We feel that rural America has a lot to offer young people struggling to make it in the cities. It’s like the wild west, ripe for experimentation and success.

Forget paying $3000+ a month for an apartment in the city. Pay a fraction of that and buy a house with land and start a business.


Yeah, maybe others might come join us. We have programmer friends who could code from anywhere. They just need an internet connection and coffee. Who knows.


I hope so.


jlcollinsnh Notes:

I love this story! So many cool concepts from it jumped out at me:

“…money went a lot farther in a rural area.”

“…when we crave some culture, we just take a trip to the city, eat a good meal, walk the streets…rent a city apartment on Airbnb for a week. All the fun…none of the hassle.”

“We do more traveling than most…because we have the luxury to leave whenever we want.”

“…we live in luxury, but…ignore all the stuff that would suck our money. New cars, fancy clothes…”

“We like to live off the waste of this country.”

“The US is bleeding treasure. It’s like finding $50 bills just lying on the ground.”

“…my favorite aspect of this life. I wake up and it’s always Saturday.”

“Make no mistake: We work hard but it doesn’t feel like work.”

“Cleaning the farmhouse for renters…shipping eBay items…there is a zen to these things…”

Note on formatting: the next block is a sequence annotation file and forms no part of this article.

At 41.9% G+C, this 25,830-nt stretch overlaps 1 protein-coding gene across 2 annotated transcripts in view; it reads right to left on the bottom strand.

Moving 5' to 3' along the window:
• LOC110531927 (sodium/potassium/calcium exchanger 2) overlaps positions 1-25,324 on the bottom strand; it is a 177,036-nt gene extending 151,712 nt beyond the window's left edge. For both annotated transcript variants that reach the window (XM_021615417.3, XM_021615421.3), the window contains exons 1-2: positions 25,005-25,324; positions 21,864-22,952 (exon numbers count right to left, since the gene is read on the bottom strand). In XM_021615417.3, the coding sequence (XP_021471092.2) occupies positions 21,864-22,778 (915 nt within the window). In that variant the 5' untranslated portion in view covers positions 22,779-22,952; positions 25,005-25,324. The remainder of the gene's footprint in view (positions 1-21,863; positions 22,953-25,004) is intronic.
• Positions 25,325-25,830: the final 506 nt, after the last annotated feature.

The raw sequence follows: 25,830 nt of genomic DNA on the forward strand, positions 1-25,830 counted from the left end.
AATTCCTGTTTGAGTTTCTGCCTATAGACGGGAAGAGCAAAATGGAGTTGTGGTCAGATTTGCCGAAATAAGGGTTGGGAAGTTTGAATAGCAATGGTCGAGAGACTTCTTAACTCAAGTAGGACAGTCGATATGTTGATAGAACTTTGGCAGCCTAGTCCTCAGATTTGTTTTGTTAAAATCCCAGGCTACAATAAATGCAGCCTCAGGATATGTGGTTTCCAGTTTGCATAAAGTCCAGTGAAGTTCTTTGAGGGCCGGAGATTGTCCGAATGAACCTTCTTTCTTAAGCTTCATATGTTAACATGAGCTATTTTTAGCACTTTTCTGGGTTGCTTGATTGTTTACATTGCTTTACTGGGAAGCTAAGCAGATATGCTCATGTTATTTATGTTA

“…we often get hired because we bring a calm to our work…”

“…rural America has a lot to offer young people struggling to make it in the cities. It’s like the wild west, ripe for experimentation and success.”

If freedom is the goal, you can start way before you are financially independent. Thanks, Jay and Ryanne, for showing us your way!

Do you have questions for Ryanne and Jay I didn’t think to ask? Ask away in the comments below!

Addendum I:

My first ever Podcast where I get to ask the questions! My Podcast interview with Ryanne and Jay

Addendum II:

Want to check out their eBay store? Ryanne’s Valley Vintage

Addendum III:

Here is Jay’s Podcast interview of me:  How scavengers can achieve financial independence


Past Post Update, January 20, 2016:

Last October I did a post on:

Todd just added two cool new features:

  • Stock Wars: A tool that allows you to compare the performance of two stocks and/or funds.
  • Quizzes: I took both. I’m a “goat” in the first and a “coyote” in the second. You can do better. I dare ya!

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Important Resources

  • Talent Stacker is a resource that I learned about through my work with Jonathan and Brad at ChooseFI, and first heard about Salesforce as a career option in an episode where they featured Bradley Rice on the Podcast. In that episode, Bradley shared how he reached FI quickly thanks to his huge paychecks and discipline in keeping his expenses low. Jonathan teamed up with Bradley to build Talent Stacker, and they have helped more than 1,000 students from all walks of life complete the program and land jobs like clockwork, earning double or even triple their old salaries using a Salesforce certification to break into a no-code tech career.